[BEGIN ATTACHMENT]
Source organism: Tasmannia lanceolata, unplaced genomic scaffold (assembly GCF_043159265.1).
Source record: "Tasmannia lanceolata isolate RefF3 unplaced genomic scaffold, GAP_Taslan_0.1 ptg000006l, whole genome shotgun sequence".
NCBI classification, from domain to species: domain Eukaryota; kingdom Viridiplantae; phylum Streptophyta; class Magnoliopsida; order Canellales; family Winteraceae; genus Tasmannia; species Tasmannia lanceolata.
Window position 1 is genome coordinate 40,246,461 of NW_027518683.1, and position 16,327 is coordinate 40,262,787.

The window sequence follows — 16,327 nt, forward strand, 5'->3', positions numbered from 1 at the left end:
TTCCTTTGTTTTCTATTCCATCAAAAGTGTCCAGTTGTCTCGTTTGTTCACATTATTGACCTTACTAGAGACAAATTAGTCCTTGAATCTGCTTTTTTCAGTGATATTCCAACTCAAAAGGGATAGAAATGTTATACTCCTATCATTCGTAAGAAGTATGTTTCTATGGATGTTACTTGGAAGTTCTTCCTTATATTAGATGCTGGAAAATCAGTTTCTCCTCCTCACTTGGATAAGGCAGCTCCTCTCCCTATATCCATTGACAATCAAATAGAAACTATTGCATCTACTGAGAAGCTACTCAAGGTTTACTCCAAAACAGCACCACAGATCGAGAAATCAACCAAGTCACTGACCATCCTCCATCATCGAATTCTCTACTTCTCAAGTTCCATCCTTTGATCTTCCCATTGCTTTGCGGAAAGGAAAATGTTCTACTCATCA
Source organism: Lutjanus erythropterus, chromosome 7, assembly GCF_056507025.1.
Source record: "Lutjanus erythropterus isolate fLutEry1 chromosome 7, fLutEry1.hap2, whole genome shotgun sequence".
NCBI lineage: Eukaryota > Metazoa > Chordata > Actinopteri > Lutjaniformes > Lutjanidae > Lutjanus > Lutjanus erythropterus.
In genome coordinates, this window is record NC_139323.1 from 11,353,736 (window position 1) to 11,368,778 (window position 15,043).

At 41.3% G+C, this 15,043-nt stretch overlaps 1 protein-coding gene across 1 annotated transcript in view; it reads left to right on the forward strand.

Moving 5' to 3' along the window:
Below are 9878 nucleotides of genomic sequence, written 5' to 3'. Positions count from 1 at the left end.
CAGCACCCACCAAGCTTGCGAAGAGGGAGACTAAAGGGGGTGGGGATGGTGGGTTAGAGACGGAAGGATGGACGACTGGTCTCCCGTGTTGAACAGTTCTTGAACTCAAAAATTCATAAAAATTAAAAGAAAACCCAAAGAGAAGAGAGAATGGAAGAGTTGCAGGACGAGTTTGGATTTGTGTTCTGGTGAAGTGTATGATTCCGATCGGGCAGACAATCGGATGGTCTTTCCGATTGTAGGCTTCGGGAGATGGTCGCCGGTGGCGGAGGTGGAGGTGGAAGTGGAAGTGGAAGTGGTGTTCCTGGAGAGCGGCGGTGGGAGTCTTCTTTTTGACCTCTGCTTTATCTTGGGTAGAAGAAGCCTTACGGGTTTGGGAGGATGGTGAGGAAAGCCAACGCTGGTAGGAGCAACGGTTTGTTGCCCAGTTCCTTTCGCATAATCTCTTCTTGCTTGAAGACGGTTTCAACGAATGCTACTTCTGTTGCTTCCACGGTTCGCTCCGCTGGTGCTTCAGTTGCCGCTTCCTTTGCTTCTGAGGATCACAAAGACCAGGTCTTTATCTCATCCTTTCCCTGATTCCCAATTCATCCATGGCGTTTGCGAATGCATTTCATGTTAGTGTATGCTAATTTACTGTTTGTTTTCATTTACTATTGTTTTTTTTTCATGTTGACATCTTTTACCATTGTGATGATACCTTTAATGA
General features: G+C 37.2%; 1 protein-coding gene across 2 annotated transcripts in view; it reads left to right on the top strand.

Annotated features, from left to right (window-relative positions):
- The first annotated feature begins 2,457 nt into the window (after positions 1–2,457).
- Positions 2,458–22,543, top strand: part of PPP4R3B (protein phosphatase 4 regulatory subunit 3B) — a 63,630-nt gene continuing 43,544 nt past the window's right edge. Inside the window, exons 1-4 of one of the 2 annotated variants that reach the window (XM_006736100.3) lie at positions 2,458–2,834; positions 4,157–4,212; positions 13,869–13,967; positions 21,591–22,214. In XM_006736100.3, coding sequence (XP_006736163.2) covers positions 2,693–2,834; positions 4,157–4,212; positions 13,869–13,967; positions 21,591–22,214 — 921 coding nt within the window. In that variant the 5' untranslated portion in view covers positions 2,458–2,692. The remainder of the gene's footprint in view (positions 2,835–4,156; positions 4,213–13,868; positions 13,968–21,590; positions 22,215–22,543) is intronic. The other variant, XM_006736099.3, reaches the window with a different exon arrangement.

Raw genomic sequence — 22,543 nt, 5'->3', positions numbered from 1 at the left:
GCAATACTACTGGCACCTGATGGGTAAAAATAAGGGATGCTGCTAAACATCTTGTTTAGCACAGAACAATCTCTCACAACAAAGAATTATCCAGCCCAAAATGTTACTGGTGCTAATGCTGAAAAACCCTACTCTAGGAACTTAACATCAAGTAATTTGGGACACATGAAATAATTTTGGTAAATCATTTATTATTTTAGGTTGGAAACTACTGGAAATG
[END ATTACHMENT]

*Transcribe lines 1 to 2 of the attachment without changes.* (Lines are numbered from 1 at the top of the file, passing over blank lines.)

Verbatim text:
Source organism: Tasmannia lanceolata, unplaced genomic scaffold (assembly GCF_043159265.1).
Source record: "Tasmannia lanceolata isolate RefF3 unplaced genomic scaffold, GAP_Taslan_0.1 ptg000006l, whole genome shotgun sequence".